I’m not usually a sentimental person but when one of our chickens died this week I found myself in unknown territory. I was sad of course. We only had three chickens, all were named and we paid sufficient attention to recognise different traits in them.

Lara was named first and she was always the adventurous one. At the weekend the husband constructed what he refers to as Stalaglufthen. She has taken to jumping on top of the coop and into next doors garden where she runs around joyfully until the neighbours let me know she’s there and she then runs joyfully into my waiting arms to be carried home for a drink and some food. She can be annoying (the wire fence we’ve built hasn’t exactly aesthetically enhanced the garden) but she amuses me the most.

Lola was named last and she’s the quiet nervy one. She’s the least affectionate and most suspicious but she also looked different. Where Lily and Lara were snowy white, Lola looked freckled. She also has the strange habit of sunbathing. She does this by lying on her side and looking dead so that the first few times I dashed outside worried only for her to ruffle her feathers and turn over.

Lily was the greedy one. The first day she was out in the garden she plucked a bee for the air and devoured it. She emerged as the trios leader and struck me as being the most intelligent, navigating the ramp to the coop immediately while Lara and Lola looked on perplexed until eventually I’d lift them in at night. They caught up but Lily led them.

I find myself wanting to remember what made her different. She was one of my first chickens and she’ll be followed with many others but she was a pet of sorts. Last summer she was the one that followed me around the garden in eager anticipation of worms and bugs pulled up as I weeded.

She had been ill for a little while. I ordered medicine but it came too late. When I phoned the husband at work to let him know he asked what I wanted to do with the body. I struggled to answer. She wasn’t rubbish but surely it was a little crazy to have a burial?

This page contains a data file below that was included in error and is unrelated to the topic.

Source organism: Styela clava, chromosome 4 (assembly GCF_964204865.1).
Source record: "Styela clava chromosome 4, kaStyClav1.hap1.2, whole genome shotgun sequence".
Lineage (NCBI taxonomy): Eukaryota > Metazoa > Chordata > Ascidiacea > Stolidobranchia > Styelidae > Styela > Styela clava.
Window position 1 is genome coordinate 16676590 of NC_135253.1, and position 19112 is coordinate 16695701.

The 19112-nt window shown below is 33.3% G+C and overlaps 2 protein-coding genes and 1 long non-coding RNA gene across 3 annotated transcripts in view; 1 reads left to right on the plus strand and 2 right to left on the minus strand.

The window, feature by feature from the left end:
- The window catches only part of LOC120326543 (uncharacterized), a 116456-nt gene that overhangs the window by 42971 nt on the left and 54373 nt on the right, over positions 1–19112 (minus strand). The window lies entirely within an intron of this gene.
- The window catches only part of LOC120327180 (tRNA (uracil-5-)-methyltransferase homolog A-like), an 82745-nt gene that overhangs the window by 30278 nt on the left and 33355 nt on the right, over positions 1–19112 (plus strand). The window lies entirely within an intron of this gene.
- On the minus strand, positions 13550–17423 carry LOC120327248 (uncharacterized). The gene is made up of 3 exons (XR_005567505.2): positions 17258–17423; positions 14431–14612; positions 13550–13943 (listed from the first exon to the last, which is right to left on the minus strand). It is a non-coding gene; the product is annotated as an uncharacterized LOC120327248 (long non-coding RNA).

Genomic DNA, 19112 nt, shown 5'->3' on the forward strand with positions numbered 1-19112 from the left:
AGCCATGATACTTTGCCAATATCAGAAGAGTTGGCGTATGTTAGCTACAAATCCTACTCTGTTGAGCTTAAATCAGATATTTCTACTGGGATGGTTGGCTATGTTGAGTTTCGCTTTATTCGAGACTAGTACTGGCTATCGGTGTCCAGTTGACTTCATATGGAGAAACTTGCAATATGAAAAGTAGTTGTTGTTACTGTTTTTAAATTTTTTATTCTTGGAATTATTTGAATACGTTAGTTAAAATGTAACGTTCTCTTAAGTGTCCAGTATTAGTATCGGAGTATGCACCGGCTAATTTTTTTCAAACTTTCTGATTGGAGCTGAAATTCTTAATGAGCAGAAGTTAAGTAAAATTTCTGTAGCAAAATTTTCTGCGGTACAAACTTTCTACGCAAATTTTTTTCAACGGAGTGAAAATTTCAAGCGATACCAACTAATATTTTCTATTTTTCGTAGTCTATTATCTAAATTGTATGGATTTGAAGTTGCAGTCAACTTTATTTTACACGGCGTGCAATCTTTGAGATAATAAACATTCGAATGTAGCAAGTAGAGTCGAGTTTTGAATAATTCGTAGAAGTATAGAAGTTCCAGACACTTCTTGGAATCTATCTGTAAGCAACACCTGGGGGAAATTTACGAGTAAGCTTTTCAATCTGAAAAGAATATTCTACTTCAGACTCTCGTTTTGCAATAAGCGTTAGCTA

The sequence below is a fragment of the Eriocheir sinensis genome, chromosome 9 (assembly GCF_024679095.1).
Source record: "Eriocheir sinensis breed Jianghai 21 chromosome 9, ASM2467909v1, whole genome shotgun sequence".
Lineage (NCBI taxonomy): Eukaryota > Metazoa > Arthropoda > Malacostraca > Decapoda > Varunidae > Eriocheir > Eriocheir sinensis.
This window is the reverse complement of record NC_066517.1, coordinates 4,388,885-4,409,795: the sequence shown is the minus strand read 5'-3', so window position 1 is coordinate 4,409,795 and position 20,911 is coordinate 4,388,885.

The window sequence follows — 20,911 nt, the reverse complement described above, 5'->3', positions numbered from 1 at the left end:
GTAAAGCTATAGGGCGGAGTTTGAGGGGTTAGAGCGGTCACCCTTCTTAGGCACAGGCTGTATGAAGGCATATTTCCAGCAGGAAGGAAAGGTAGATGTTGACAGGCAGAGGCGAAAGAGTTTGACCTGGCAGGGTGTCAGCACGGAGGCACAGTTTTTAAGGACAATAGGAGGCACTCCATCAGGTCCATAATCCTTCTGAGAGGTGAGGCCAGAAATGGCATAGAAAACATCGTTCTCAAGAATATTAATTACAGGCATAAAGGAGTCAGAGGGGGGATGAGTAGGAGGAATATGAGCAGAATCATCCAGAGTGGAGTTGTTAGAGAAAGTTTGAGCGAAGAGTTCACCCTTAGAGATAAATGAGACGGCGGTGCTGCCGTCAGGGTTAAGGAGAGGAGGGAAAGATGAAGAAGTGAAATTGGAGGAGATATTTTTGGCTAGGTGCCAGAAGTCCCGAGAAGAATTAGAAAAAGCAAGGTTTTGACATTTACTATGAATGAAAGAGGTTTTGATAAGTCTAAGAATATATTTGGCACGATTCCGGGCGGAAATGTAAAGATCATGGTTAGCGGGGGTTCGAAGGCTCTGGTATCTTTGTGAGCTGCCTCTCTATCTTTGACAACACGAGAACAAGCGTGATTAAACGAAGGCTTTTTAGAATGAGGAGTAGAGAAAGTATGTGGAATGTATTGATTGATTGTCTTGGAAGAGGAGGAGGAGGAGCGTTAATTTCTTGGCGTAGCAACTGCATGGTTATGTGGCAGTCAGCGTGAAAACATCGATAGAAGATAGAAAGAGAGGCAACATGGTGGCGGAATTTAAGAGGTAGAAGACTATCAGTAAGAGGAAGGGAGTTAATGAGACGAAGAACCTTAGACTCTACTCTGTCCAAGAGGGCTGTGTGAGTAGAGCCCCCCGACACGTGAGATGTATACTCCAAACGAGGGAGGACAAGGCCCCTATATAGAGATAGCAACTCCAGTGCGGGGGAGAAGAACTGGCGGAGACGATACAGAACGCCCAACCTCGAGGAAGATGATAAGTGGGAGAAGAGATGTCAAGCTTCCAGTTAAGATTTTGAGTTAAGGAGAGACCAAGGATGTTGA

Fortunately my hand was forced. The husband wanted to bury her. It made sense for her to stay in the garden where she was so utterly happy. I think that’s the best thing about ex-battery chickens; they are so utterly delighted with their lot when they find themselves free range.

The husband made a good case for the fact that chickens rot down quickly and where we buried her will hopefully be adequate for a ground for all the pet chickens that pass through our garden. Practicality is important, we have a normal garden. A pet cemetery simply isn’t feasible.

The husband placed her body in his brilliantly dug hole (sorry if it seems inappropriate but he really seemed hunky when he did it so effectively) and asked whether I wanted to say anything. I didn’t. She was a chicken. He said something nice about her and covered her over. Lara and Lola were thrilled at the worms he’s uncovered and seemed to dance on her grave.

I kept that thought to myself.

It’s a strange thing for me. We are a meat-eating household. We eat chicken a couple of times a week. If anything it helps me understand the dog lovers in Thailand who also eat dog. They draw a clear line between farmed animals and pets. While we appreciate the eggs, they are a bonus for me. My favourite thing about keeping chickens is watching them in the garden when I’m washing up and the way they follow us around the garden (and chase the husband whenever he goes to the shed).

We told the kids tonight. The eldest cried (he named her so I think she was always his favourite) and after some thought decided he wanted to draw a picture of her this weekend to remember her by. The youngest wanted to watch Ceebeebies. I think it’s easier to be three than it is to be six.

We had a talk about life spans and how people usually live a long time, that the cats will live about twelve years and that chickens don’t live very long. It was a nice reminder for us as well I think.

We’re now on the lookout for more chickens. I don’t want to go down to one and the coop would fit four. I guess like the short lifespan you move on a little quicker. From my kitchen window I wasn’t always sure which chicken I was watching. It wasn’t a relationship like I have with the cats whereby I can tell their meows apart.

I’m glad we indulged ourselves with a bit of sentimentality. It felt right.

I guess that’s what counts.

Picture
Lily on a day when she stood out in the rain and looked terrible but was delighted to discover mud
 


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